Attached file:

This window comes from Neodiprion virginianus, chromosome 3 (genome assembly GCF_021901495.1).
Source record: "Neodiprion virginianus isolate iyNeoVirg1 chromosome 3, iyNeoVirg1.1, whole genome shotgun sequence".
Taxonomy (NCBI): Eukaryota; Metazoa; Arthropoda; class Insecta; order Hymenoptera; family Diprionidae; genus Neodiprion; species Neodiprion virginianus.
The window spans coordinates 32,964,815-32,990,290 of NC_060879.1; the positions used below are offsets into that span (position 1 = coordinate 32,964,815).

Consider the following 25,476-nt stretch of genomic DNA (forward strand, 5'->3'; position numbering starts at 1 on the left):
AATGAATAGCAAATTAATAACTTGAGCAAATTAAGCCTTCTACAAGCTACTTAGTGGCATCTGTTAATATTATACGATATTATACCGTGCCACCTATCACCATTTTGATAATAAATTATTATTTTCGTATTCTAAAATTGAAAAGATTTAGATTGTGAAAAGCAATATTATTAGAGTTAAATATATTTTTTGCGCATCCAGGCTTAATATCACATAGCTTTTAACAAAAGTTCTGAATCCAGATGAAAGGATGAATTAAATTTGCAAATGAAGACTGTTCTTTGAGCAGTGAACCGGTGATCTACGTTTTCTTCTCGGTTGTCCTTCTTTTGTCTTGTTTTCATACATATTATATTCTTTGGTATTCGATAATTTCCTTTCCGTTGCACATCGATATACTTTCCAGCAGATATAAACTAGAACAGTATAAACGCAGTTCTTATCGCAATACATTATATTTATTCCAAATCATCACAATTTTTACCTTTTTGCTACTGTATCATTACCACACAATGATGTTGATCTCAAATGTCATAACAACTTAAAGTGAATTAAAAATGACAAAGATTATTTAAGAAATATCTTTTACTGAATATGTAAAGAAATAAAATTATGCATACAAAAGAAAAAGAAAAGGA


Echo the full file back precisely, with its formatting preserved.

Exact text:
This window comes from Neodiprion virginianus, chromosome 3 (genome assembly GCF_021901495.1).
Source record: "Neodiprion virginianus isolate iyNeoVirg1 chromosome 3, iyNeoVirg1.1, whole genome shotgun sequence".
Taxonomy (NCBI): Eukaryota; Metazoa; Arthropoda; class Insecta; order Hymenoptera; family Diprionidae; genus Neodiprion; species Neodiprion virginianus.
The window spans coordinates 32,964,815-32,990,290 of NC_060879.1; the positions used below are offsets into that span (position 1 = coordinate 32,964,815).

Consider the following 25,476-nt stretch of genomic DNA (forward strand, 5'->3'; position numbering starts at 1 on the left):
AATGAATAGCAAATTAATAACTTGAGCAAATTAAGCCTTCTACAAGCTACTTAGTGGCATCTGTTAATATTATACGATATTATACCGTGCCACCTATCACCATTTTGATAATAAATTATTATTTTCGTATTCTAAAATTGAAAAGATTTAGATTGTGAAAAGCAATATTATTAGAGTTAAATATATTTTTTGCGCATCCAGGCTTAATATCACATAGCTTTTAACAAAAGTTCTGAATCCAGATGAAAGGATGAATTAAATTTGCAAATGAAGACTGTTCTTTGAGCAGTGAACCGGTGATCTACGTTTTCTTCTCGGTTGTCCTTCTTTTGTCTTGTTTTCATACATATTATATTCTTTGGTATTCGATAATTTCCTTTCCGTTGCACATCGATATACTTTCCAGCAGATATAAACTAGAACAGTATAAACGCAGTTCTTATCGCAATACATTATATTTATTCCAAATCATCACAATTTTTACCTTTTTGCTACTGTATCATTACCACACAATGATGTTGATCTCAAATGTCATAACAACTTAAAGTGAATTAAAAATGACAAAGATTATTTAAGAAATATCTTTTACTGAATATGTAAAGAAATAAAATTATGCATACAAAAGAAAAAGAAAAGGA